Need wifi for your GDOE child? Ask the school about the PATH program

CONNECTING TO SCHOOL: Mike Mafnas, IT&E business account manager, shows Yigo resident Lesly Walter some of the features of the new MIFI device she was picking up at the Sinajana gym on April 7. The Guam Department of Education has teamed up with IT&E to supply GDOE students with wifi devices they can use for online learning. David Castro/The Guam Daily Post

The Guam Department of Education is encouraging parents who need technological support at home to apply for assistance.

The Providing Access To Home program provides qualifying families with a wifi device and laptop to help with online learning. It’s funded through the Education Stabilization Fund.

Earlier this year, the department issued 5,000 laptops and 2,300 wifi devices to public school students by June.

“One thing that we are anticipating is that families may now realize that their internet may not be as reliable when you have all three students on Zoom at the same time,” GDOE Deputy Superintendent of Curriculum and Instruction Joseph Sanchez said.

Many families who have chosen the online model of instruction for the school year have multiple students running off of one internet connection, slowing internet bandwidths. To solve this issue GDOE encourages families to apply for additional Mifi devices.

“We still have Mifis available, we've told the schools that students who may have internet challenges at home even if they have Wifi,” Sanchez said.

He said this was one major misconception about the wifi device program.

“A lot of families thought that if they have wifi already they can’t request for a wifi,” Sanchez said.

He said the program initially gave priority to families without home internet services, but now that this part of the student population has been addressed, GDOE is expanding assistance to families needing additional support as a result of insufficient bandwidths.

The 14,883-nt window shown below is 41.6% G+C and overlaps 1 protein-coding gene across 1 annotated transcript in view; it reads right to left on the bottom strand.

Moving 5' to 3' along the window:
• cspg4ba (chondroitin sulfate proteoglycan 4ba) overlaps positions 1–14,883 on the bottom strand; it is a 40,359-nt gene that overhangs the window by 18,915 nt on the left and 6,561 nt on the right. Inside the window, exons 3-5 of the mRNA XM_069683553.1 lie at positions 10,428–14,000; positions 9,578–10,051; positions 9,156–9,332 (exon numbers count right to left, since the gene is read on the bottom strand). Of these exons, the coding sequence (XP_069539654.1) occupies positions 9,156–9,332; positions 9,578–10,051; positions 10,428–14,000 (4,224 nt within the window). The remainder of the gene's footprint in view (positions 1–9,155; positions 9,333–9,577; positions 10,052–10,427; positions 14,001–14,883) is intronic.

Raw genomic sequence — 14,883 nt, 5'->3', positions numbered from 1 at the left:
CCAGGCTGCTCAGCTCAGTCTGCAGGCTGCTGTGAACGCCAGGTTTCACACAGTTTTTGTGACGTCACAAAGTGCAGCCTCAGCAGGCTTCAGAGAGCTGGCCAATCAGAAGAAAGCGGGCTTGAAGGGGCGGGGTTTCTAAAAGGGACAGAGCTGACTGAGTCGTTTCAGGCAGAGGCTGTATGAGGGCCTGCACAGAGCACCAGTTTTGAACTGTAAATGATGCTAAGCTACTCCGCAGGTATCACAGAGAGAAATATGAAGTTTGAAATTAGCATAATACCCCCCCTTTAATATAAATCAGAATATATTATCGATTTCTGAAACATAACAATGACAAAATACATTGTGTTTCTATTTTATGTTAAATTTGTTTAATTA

Families that do receive a wifi device will get 50GB of data. There are mechanisms in place to ensure they are not taken advantage of, officials said. The PATH program is open to public, charter and private school students. Families interested in applying for the program or for additional devices can contact their children’s respective schools.

There are 1,000 wifi devices available through IT&E. That contract expires at the end of the fiscal year, which is Sept. 30.

GDOE is also in the middle of procurement for more devices.

“The reason we are looking at an increased amount is we want to make sure that we have enough available for families that need internet connectivity if we are ever to shut down,” Sanchez said

Guam is faced with an increased number of new daily COVID-19 cases. In the last week or so, there have been more than 200 new cases, several of those being students.

The governor has said certain restrictions could be re-implemented, including capacities in stores and restaurants, and social gathering caps. But no decisions restrictions or shutdowns have been announced.

“We’re really hoping that if there is a shutdown it wouldn’t be a complete shut down because that’s really disruptive,” Sanchez said.

“That requires everyone to have a laptop, and internet connectivity.”

Sanchez pointed out that without sufficient supply of internet devices, students would have to figure out internet access on their own, which isn’t ideal.

“But at the same time we kind of have to prepare for it,” Sanchez said.


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